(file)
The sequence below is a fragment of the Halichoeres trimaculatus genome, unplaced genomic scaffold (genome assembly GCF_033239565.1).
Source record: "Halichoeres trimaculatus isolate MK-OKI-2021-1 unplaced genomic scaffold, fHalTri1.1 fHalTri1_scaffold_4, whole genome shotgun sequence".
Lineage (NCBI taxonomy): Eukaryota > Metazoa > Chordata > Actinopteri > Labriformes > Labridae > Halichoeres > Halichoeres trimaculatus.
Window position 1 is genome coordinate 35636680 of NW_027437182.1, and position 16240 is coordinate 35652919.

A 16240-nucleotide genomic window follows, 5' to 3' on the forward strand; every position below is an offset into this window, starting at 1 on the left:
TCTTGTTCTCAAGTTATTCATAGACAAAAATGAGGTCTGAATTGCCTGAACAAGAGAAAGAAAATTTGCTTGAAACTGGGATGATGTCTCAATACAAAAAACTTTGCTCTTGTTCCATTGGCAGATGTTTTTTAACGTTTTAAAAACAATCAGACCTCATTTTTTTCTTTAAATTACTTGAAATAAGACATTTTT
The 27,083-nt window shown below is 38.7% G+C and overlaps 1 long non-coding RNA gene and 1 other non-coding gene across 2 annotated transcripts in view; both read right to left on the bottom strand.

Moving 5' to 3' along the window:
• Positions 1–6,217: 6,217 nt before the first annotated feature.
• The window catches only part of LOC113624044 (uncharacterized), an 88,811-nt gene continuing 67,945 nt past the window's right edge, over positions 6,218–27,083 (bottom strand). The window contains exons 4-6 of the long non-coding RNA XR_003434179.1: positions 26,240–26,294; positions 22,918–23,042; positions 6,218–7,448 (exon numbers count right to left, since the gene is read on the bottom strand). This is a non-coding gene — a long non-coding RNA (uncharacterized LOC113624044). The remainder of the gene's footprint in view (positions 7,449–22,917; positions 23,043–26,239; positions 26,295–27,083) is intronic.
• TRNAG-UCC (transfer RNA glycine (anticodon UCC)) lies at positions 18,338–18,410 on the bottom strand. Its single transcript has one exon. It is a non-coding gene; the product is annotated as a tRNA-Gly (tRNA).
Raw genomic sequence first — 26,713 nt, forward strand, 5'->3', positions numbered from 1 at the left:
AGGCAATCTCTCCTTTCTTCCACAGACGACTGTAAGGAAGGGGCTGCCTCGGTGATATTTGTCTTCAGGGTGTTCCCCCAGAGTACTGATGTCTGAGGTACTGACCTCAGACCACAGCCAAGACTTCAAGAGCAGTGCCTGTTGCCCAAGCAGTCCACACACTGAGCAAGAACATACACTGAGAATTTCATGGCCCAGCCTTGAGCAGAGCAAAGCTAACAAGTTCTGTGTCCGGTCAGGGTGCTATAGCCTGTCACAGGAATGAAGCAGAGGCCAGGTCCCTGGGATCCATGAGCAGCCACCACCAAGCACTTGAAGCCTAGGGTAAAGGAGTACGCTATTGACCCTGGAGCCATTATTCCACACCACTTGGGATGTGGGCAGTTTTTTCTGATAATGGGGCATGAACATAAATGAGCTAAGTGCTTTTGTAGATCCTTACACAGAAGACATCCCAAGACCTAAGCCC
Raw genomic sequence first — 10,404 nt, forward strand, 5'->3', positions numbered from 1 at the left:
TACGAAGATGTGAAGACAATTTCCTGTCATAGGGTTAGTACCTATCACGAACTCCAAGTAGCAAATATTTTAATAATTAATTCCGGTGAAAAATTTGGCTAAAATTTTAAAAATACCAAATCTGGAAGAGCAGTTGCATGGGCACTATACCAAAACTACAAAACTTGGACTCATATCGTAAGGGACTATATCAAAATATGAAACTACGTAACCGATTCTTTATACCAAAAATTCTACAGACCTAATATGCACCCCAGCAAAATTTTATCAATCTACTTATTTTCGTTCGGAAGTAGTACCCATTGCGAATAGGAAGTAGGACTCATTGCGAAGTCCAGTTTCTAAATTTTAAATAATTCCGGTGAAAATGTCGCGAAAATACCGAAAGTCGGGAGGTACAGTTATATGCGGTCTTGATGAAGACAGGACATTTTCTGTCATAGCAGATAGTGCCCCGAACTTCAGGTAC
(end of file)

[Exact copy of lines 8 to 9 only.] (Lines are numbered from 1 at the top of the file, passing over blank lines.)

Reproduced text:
Moving 5' to 3' along the window:
• Positions 1–6,217: 6,217 nt before the first annotated feature.